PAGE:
What is the perfect size for a farm?
I wonder what you think, especially if you aren’t a farmer. Are specific characteristics important, or is it just a matter of stats like number of acres or animals?
There was a time when society definitely equated progress with expansion, and that usually meant growing a business (such as a farm) by adding on and increasing production. Now, the tide has shifted. People are more curious about where and how their food is produced, and along with that has come distrust by some of the growth of farms. Smaller equals better, right? Or does it?
For my part, I’m happy to see increasing interest in food. We should have knowledge about what we eat, and people should be able to choose what fits their budget, taste, and values. I do, however, take issue with calling any size of farm better, simply because I don’t know what it means.
On today’s farms, a huge variety of sizes can flourish and produce quality food. That’s true no matter how you measure size. Certain geographies lend themselves well to small field plots or a few cattle ranging over hundreds of acres. Other highly fertile soils may support enormous fields and be a needed bread basket for less productive areas.
Our modern world is also set up differently than ever before. Farms were smaller on average in the past because of practicality, and more people also raised their own food. Today not everyone can have their own cow, flock of chickens, or vegetable patch in the backyard. I suspect many wouldn’t even want to if they could! And so farmers must fill the void for growing urban and suburban populations. That means we need the farmer with thousands of fruit trees or thousands of chickens just as much as we need the community vegetable garden and the farmer with twenty beef cows.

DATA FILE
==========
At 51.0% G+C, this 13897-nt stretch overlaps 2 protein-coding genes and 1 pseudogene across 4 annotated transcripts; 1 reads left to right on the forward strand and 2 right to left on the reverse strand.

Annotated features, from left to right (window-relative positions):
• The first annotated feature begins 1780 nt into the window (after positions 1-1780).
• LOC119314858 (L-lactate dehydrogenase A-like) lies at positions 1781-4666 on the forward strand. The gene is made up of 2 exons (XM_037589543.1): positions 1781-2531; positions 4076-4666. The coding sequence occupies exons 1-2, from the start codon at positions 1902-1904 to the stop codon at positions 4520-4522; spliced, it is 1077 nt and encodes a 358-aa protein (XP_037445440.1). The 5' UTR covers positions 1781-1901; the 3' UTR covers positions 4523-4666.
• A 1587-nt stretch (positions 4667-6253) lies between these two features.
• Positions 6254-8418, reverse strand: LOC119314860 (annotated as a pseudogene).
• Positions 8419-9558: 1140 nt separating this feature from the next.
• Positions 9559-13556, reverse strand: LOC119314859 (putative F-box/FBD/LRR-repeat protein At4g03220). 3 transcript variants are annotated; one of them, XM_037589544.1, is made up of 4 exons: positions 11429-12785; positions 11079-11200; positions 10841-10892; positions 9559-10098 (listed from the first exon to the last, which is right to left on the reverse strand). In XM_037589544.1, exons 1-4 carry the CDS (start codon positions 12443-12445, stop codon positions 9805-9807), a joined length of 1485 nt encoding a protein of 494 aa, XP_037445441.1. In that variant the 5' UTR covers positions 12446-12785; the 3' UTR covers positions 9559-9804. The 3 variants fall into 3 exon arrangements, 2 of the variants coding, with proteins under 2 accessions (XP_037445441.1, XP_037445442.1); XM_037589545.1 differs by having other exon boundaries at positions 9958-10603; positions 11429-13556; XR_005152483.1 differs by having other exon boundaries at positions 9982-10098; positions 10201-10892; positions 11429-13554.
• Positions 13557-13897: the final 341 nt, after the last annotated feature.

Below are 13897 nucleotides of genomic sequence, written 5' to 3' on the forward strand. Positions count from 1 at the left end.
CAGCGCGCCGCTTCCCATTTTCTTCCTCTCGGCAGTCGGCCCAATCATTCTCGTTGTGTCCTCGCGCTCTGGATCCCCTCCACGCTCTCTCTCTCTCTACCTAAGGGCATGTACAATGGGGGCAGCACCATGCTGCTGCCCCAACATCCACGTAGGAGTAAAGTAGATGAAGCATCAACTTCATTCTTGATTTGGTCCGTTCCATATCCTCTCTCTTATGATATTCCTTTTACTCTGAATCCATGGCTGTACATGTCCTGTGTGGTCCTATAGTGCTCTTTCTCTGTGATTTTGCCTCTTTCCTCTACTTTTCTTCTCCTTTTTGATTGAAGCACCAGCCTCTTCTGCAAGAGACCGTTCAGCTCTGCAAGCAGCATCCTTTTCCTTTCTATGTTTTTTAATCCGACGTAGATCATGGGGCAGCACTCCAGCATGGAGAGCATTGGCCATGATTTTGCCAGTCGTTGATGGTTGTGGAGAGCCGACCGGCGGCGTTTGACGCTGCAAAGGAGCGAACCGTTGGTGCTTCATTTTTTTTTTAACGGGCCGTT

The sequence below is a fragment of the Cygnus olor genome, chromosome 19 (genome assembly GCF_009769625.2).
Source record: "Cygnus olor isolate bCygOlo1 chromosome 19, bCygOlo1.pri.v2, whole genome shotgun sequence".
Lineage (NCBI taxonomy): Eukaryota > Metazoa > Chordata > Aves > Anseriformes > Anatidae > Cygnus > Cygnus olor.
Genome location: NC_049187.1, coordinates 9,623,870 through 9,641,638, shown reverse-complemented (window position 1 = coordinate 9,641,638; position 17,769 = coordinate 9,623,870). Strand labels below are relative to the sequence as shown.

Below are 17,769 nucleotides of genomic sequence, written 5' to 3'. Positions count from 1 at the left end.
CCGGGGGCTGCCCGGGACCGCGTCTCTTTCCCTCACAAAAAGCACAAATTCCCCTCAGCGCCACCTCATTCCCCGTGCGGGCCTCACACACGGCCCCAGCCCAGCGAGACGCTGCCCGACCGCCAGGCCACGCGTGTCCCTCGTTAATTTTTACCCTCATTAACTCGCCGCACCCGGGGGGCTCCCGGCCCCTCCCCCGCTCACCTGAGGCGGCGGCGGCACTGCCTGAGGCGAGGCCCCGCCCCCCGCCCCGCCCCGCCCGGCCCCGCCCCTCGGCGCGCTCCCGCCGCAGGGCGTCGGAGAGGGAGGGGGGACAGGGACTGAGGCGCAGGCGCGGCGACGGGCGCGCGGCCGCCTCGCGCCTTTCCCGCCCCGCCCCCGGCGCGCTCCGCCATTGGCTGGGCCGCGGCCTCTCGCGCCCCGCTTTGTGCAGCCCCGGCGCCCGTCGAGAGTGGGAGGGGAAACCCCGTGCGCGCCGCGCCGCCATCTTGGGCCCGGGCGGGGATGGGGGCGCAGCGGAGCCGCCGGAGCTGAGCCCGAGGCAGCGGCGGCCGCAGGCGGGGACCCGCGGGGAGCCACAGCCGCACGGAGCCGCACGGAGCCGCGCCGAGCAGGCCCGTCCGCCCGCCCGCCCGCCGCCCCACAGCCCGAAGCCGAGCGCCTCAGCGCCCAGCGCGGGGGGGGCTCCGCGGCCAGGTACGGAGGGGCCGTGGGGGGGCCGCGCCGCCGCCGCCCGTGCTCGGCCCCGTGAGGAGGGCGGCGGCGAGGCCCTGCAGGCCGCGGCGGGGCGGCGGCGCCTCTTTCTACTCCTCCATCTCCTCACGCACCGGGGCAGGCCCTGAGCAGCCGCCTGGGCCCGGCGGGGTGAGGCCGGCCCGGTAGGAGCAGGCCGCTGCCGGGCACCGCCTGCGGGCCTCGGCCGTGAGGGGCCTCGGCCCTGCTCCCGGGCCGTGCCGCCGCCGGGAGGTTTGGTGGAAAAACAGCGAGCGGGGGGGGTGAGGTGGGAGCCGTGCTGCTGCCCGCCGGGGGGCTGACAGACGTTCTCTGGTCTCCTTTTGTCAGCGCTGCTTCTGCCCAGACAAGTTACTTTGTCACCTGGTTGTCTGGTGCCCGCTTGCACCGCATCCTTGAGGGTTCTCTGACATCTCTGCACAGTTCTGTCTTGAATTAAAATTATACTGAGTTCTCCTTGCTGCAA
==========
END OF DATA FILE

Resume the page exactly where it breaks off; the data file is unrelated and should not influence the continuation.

I’ll go back to dairy, because that’s what I know best. I love dairy foods. I believe in their nutritional value, and I think raising domestic livestock is a good thing. I think many others would agree with that statement.
It’s my hope that more people can also come to agree that many farm sizes can be the “right size.” Big does not equal bad any more than small equals good or bad. This is why:
On any farm the strength comes from the people behind it, the beliefs held and carried out, and the way land and animals are cared for. Much the same as a school, a town, or a family can function well at various sizes, so can a farm. The reality might be different than the small red barn you picture, but the basics of feeding and caring well for animals remain constant.